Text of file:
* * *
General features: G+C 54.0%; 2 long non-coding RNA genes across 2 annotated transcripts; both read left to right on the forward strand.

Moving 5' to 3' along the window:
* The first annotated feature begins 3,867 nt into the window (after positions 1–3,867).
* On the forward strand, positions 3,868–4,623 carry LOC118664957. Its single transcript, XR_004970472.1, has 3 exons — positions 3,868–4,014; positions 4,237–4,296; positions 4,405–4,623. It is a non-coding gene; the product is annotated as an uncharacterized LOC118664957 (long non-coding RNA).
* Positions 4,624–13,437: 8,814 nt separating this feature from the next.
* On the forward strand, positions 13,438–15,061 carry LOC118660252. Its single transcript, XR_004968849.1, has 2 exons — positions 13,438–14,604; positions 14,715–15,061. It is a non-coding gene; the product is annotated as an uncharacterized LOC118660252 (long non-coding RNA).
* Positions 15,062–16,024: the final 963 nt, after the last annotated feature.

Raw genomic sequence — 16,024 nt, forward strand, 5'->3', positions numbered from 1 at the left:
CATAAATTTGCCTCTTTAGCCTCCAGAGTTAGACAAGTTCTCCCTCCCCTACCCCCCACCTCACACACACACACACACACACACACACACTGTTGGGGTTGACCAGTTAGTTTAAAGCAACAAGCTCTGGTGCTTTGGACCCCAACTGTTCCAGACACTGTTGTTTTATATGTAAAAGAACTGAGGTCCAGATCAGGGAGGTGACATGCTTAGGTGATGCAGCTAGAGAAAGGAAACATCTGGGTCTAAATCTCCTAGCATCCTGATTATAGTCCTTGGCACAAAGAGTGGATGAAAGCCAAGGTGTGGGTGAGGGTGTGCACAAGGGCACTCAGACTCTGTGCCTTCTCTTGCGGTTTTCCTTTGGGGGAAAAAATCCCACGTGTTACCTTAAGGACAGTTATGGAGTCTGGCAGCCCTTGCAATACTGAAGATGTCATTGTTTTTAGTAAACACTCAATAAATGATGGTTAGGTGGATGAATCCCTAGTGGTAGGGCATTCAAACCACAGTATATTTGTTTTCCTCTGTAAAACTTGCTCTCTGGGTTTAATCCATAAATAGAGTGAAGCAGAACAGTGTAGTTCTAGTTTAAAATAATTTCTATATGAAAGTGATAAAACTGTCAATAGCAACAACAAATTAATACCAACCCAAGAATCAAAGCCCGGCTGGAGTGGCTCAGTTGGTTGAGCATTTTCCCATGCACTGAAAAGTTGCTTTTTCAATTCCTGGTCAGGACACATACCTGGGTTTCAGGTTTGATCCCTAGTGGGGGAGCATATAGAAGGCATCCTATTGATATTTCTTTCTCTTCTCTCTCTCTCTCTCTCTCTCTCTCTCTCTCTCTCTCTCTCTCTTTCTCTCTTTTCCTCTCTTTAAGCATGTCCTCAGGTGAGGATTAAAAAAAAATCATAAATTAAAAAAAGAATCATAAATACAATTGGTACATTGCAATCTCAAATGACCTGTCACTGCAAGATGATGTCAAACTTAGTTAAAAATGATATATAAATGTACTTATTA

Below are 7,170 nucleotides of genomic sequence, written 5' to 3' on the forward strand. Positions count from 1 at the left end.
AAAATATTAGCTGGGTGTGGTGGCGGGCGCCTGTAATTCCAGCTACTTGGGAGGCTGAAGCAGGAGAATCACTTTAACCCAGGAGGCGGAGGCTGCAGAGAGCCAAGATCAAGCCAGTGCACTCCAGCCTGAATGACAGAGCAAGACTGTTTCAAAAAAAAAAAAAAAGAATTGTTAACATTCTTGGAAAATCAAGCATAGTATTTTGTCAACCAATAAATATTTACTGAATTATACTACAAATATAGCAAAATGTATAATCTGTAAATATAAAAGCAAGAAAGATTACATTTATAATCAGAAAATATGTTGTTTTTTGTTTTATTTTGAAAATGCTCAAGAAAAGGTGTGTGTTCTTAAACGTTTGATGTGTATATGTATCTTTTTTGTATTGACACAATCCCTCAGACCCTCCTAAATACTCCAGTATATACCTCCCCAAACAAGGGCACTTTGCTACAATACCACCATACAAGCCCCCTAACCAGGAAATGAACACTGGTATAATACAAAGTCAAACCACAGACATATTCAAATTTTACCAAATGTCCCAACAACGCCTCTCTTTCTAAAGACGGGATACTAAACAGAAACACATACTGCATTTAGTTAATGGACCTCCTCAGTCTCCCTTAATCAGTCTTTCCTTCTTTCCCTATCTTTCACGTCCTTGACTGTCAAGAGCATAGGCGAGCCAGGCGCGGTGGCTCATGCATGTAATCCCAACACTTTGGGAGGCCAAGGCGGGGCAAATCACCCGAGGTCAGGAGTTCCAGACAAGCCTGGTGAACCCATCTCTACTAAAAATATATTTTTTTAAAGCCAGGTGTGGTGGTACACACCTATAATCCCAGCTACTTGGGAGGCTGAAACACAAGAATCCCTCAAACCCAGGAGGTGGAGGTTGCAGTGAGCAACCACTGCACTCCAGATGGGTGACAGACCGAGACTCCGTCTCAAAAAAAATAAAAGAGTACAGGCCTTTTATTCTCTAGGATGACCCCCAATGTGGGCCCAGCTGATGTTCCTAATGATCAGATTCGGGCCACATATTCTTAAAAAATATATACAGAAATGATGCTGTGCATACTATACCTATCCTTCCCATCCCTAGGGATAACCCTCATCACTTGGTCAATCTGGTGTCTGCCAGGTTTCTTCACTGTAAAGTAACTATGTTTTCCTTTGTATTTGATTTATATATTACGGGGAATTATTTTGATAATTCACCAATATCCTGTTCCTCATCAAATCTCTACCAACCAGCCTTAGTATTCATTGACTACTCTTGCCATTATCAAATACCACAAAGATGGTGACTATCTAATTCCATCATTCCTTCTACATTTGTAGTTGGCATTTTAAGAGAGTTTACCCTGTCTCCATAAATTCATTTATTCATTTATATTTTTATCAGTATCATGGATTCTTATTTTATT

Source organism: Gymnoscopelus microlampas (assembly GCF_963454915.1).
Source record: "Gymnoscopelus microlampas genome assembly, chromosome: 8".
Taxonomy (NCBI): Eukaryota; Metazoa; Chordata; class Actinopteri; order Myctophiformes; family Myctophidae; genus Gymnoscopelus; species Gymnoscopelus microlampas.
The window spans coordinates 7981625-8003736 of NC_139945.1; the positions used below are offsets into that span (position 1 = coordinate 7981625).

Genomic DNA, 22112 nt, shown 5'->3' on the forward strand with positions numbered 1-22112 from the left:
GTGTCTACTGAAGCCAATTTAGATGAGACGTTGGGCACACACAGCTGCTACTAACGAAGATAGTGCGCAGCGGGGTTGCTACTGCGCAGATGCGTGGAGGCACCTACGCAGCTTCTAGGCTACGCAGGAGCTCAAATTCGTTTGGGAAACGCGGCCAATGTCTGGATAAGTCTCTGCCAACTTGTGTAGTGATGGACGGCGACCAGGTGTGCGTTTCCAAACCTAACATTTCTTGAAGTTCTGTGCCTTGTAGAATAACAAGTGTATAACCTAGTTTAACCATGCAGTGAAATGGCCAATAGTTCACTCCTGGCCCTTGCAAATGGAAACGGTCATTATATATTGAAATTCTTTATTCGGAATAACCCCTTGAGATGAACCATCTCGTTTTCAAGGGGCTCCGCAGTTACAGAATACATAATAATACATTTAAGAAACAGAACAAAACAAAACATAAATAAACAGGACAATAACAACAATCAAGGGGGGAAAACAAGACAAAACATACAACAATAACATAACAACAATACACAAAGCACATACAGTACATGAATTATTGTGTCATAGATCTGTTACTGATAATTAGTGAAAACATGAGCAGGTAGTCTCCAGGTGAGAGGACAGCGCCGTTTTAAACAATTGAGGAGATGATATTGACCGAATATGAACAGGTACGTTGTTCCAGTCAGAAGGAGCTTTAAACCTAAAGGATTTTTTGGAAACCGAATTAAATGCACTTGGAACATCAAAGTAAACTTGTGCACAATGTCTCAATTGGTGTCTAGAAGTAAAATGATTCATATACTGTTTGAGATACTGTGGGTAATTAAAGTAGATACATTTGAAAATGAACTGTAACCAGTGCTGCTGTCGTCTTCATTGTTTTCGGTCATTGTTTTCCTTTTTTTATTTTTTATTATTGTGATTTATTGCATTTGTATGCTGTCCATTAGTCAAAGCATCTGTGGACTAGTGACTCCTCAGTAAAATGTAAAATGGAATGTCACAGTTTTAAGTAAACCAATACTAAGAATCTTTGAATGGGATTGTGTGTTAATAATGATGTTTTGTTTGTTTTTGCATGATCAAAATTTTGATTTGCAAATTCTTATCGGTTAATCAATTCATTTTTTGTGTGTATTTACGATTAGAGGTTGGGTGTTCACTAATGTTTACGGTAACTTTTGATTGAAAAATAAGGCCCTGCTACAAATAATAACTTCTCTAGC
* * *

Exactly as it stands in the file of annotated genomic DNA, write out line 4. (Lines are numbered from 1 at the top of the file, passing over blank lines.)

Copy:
* On the forward strand, positions 3,868–4,623 carry LOC118664957. Its single transcript, XR_004970472.1, has 3 exons — positions 3,868–4,014; positions 4,237–4,296; positions 4,405–4,623. It is a non-coding gene; the product is annotated as an uncharacterized LOC118664957 (long non-coding RNA).